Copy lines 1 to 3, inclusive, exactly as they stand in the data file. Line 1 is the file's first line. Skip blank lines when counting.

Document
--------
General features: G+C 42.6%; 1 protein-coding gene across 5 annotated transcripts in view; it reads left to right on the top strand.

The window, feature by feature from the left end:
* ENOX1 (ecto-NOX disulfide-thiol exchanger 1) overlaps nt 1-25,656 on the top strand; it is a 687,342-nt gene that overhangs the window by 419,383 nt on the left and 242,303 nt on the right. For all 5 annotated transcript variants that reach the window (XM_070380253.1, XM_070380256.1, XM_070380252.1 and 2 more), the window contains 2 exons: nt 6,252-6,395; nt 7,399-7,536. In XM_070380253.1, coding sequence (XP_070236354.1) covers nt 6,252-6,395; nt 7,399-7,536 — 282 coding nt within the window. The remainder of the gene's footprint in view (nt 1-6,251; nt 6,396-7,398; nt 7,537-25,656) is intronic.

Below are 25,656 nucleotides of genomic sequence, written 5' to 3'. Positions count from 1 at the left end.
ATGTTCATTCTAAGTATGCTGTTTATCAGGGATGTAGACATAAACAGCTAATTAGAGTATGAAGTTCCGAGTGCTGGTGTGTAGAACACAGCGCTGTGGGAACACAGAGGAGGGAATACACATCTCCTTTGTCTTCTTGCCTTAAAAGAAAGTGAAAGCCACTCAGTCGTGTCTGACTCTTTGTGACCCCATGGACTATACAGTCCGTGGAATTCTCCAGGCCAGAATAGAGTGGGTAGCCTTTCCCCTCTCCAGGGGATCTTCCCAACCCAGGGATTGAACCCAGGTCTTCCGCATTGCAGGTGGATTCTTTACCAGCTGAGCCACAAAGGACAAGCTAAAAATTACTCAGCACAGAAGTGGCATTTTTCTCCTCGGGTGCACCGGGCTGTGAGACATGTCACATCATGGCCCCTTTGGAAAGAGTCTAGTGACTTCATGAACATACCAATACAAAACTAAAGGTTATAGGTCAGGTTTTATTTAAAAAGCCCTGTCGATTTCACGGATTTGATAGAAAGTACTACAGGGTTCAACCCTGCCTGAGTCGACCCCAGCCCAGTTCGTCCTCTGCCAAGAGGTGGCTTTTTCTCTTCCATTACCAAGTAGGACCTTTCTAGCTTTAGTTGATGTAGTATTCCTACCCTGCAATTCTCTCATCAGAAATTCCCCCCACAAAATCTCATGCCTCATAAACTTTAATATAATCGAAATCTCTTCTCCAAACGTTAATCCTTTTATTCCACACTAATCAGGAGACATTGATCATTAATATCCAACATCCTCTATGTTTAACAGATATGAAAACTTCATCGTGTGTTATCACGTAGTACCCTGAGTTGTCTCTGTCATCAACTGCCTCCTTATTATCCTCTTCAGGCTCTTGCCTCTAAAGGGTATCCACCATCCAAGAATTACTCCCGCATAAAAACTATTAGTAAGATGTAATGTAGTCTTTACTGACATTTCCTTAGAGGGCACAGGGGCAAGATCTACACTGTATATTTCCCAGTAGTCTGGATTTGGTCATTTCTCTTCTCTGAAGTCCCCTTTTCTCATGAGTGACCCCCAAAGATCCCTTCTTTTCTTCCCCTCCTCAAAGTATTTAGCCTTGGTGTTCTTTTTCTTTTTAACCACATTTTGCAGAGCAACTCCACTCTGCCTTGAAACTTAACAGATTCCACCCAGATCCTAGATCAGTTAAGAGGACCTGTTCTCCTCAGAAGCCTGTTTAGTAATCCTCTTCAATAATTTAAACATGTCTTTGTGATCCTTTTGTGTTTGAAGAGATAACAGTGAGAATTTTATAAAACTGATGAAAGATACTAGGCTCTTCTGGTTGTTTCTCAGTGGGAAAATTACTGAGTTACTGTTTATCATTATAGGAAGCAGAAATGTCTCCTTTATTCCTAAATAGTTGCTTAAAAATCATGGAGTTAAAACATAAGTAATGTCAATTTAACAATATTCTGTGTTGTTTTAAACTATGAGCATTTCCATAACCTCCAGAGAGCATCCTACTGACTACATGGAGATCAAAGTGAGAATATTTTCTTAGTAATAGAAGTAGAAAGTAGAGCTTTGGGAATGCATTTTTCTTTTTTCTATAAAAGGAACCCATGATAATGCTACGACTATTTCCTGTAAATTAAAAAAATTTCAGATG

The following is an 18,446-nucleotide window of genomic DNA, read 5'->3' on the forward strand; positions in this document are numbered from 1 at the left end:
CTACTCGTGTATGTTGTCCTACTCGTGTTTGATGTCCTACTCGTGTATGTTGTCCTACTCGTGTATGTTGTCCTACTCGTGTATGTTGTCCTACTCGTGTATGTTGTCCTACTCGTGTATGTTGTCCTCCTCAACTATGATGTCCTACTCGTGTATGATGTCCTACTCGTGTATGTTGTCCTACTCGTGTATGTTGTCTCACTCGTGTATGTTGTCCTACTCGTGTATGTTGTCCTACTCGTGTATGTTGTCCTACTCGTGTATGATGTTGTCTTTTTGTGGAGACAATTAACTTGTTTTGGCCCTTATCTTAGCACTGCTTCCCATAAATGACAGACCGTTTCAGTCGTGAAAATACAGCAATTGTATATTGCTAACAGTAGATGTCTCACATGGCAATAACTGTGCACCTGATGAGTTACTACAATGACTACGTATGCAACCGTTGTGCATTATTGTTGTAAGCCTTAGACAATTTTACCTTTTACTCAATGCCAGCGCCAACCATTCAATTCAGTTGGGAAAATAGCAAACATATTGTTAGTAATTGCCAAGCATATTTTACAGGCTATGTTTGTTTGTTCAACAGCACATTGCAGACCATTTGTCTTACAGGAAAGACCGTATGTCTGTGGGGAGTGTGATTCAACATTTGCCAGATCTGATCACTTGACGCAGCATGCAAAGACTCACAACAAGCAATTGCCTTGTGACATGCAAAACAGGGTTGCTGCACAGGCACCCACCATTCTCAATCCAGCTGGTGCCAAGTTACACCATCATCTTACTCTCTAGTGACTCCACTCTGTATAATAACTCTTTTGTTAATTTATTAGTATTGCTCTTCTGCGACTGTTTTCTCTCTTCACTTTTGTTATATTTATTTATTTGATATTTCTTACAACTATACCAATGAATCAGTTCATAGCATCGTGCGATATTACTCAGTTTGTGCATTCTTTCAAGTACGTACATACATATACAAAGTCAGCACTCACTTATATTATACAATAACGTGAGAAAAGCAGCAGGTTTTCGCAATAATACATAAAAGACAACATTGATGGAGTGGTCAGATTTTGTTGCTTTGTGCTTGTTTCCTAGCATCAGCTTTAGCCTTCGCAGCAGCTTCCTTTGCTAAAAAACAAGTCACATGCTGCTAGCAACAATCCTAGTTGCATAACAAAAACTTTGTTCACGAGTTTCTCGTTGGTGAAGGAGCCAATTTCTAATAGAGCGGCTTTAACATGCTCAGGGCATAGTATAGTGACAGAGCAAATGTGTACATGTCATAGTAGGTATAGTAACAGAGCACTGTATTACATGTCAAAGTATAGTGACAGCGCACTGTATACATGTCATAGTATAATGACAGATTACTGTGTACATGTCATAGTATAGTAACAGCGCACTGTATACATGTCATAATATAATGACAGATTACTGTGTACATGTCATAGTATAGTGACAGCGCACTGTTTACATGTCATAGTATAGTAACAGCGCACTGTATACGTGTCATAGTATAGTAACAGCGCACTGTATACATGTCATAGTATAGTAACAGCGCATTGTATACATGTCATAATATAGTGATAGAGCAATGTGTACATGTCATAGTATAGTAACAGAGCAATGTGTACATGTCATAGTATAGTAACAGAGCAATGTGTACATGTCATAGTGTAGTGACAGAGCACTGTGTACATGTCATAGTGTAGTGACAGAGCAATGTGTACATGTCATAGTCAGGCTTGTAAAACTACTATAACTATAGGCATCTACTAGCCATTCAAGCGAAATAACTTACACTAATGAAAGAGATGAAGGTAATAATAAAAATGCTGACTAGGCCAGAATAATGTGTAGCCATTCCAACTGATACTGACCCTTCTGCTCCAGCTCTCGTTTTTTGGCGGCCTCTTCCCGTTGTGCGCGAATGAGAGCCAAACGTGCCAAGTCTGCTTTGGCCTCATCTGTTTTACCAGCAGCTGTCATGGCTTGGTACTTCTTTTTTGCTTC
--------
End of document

General features: G+C 42.6%; 1 protein-coding gene across 5 annotated transcripts in view; it reads left to right on the top strand.

The window, feature by feature from the left end:
* ENOX1 (ecto-NOX disulfide-thiol exchanger 1) overlaps nt 1-25,656 on the top strand; it is a 687,342-nt gene that overhangs the window by 419,383 nt on the left and 242,303 nt on the right. For all 5 annotated transcript variants that reach the window (XM_070380253.1, XM_070380256.1, XM_070380252.1 and 2 more), the window contains 2 exons: nt 6,252-6,395; nt 7,399-7,536. In XM_070380253.1, coding sequence (XP_070236354.1) covers nt 6,252-6,395; nt 7,399-7,536 — 282 coding nt within the window. The remainder of the gene's footprint in view (nt 1-6,251; nt 6,396-7,398; nt 7,537-25,656) is intronic.